A Photoshoot Of Style

As a small town librarian there is plenty of time for personal projects. I chose recently to document what I was wearing as I enjoyed the look.

As the day was cold I chose the thickest, longest socks from my collection. I also choose the leather Reeboks as they are the best for walking and running in.

My skirt is a lovely purple, 100% wool, pleated affair from Pendleton. I got it at the thrift store. (I live in a lovely neighborhood for thrift stores.) I noticed the fabric first, then the length and style. Upon discovering that it would fit me I bought it. Only then did I realize that it was purple and I, therefore, didn’t have to worry about trying to get more purple into my wardrobe.

The books are Inheritance by Christopher Paolini, Anne of Green Gables by LM Montgomery, and New Chronicles of Rebecca by Kate Douglas Wiggin. I’ve read them all and enjoyed them to varying degrees.

Lastly, I know nothing about the shirt, other than the fact that it is a maroon basic. The purple hair ribbon is a satin strip that I picked up somewhere.

There you have it. Do I look like a librarian? Should I go through and remove all the k’s because my eyboard is acting up and not letting me get it on the first hit?

 

How To Make A Silk Tie Skirt

And What I Wouldn’t Suggest Doing

  1. Visit all the local thrift stores and search for ties that have similar colors, or simply choose ties that you like the look of. Look for ties that say 100% silk or all silk. Look around, some stores may have larger selections for cheaper.
  2. Calculate how many ties you will need at minimum and get nearly twice as many. *Ok this is not strictly necessary, but it isn’t a bad idea. Later you may notice holes, fall out of love with a pattern, or decide the fabric is thicker than you want*
  3. Take the ties apart by removing labels and pulling out the back seam. *This step can be skipped if you are going for a quick, but heavy skirt.*

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    A heap of tie innards
  4. Optional sew the labels back on.
  5. Wash the ties. They won’t fray because the are bias cut.

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    The ties after ironing being stored in the bag they came from the store in
  6. Iron the ties
  7. Decide which ties you want in your skirt. *If you decide on a certain order either take a picture of the setup or number the ties with masking tape*
  8. Decide how long you want your skirt to be and cut the ties. *finished wide end will be the hem of your skirt*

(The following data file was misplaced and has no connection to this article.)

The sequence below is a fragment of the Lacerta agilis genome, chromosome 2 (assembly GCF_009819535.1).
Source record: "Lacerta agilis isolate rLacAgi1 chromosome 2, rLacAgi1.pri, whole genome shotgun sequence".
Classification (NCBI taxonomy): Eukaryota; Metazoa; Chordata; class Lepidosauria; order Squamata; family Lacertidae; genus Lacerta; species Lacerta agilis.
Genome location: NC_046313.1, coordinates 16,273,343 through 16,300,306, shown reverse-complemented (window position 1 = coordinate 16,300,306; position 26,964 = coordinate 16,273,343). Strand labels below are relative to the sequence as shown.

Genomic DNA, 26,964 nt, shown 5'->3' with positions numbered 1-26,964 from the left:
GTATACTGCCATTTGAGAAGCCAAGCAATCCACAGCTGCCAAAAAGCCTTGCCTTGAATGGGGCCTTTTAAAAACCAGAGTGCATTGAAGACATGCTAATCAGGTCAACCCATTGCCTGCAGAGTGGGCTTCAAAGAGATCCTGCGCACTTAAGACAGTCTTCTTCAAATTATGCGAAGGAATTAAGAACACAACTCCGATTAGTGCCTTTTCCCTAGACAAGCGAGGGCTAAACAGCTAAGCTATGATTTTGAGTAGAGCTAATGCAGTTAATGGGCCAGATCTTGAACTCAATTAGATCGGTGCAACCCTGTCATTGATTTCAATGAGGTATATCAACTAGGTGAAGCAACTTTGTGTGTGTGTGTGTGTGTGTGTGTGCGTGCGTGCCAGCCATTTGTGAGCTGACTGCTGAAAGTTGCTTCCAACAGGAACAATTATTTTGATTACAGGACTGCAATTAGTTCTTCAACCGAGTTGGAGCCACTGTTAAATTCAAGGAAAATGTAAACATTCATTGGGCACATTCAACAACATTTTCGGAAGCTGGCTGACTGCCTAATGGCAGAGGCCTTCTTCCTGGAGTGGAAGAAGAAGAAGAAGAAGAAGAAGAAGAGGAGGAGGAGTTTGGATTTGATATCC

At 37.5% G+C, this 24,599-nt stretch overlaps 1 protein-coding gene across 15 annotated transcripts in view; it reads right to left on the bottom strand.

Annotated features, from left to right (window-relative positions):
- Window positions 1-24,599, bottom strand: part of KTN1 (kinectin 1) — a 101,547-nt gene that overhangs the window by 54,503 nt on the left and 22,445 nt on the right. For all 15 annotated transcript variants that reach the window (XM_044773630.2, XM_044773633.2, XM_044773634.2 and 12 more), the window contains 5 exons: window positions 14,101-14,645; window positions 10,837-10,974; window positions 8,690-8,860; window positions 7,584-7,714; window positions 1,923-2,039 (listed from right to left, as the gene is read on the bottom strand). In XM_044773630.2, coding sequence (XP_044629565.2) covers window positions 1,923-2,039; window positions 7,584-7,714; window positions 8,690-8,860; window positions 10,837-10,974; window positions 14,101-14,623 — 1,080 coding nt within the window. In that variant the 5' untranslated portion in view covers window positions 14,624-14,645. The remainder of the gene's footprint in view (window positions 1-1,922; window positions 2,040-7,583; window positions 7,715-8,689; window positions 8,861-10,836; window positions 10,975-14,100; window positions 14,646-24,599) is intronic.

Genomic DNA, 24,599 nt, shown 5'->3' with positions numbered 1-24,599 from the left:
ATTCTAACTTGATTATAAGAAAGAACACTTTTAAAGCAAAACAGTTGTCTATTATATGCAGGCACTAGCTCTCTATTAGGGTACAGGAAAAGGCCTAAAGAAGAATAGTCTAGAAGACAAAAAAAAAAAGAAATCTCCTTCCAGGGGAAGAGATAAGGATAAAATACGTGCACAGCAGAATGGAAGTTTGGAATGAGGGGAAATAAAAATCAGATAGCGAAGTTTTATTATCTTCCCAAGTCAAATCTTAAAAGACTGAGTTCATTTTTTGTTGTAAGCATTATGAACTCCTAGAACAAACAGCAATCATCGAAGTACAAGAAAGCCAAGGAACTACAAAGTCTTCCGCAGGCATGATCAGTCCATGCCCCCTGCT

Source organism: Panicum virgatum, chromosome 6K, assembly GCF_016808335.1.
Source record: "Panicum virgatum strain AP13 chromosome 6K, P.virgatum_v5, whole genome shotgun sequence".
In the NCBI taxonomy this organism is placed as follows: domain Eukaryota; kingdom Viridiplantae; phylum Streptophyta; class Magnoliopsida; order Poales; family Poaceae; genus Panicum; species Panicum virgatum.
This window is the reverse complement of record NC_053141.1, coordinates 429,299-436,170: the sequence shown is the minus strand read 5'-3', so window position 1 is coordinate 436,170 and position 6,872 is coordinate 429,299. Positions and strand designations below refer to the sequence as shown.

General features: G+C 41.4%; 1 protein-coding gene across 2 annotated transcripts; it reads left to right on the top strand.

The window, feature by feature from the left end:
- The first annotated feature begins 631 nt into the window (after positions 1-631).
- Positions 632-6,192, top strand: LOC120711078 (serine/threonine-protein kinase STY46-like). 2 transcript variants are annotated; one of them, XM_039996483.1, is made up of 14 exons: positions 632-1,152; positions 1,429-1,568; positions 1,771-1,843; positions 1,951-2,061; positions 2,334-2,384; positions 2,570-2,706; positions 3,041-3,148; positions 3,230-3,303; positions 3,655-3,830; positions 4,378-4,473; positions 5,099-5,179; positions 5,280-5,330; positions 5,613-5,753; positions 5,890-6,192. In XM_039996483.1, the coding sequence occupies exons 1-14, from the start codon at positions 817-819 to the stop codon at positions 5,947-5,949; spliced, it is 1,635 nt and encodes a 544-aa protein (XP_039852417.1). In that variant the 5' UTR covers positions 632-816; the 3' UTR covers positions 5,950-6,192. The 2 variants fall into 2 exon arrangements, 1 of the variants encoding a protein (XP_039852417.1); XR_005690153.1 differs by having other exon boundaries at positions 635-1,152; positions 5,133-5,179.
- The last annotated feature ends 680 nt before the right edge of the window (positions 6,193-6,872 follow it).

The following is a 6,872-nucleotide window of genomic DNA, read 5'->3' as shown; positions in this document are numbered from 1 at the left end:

9. Sew the ties together.
  10. Sew the final seam and add the zipper.DSC_0266
  11. Sew on the waistband by hand for a perfect finish

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A Silk Tie Skirt Part 1

When my blog was much newer than it is now I started a project. I called it my Secret Project or something like that.

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The Ties

I was making a silk skirt from ties. I took apart the ties. Moved their tags. Washed them. And got most of the major seams sewn.

Then… I quit…

I didn’t want to put the zipper in. So I put it aside and moved on.

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Recently with M’s Best Friend’s wedding coming up. I thought it would be fun if I could finish the skirt and maybe make a similar top from the scraps and ties I didn’t use.

So I put in the zipper and decided to use the thick golden tie for the waist.

It has been going remarkably well. This is the first time I have sewn with silk and the first time I have done much sewing with bias cut fabric. It is easier than I feared. The bias cut gets rid of the fraying silk is famous for. And silk isn’t as scary to sew as people made it seem.

A Heart Pocket History,

Back in 2014 Mom made me a skirt. She used upside-down huge blue jean legs for the main part and a pair of darker blue pockets for pockets. To make the skirt longer and prettier she added a pink ruffle to the bottom and matching pink hearts on the pockets.

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At P’s graduation, just after it was made

I loved it. I wore it all the time, so naturally the ruffle wore away super quickly.

Thankfully the rest of the skirt was still good, so it was a matter of a few minutes to change out the ruffle. This time I cut up a skirt I had made years before in a sewing class. It was a lovely ruffle.

Second-rendition-of heart-pockets
Pardon the ugly face. At a family reunion, after falling in a river.

This ruffle lasted longer, but the day came that it could no longer serve. Unfortunately I have no pictures of what happened next to this skirt. I was wearing it one day when someone mentioned I had a whole in my skirt. I was expecting it (I had been wearing the skirt year round for four years), so sad as I was I retired the body of my skirt.

The pockets were still good though as was the ruffle so I made a new skirt body and put them onto it.

Final-heart-pockets
Tada!!!

Sadly though now one of my pockets has a hole in the bottom, so when this wears out I will only have pictures and scraps. I love this skirt and I’m glad that I put reminders of it on my blog. It’s been a staple for a long time.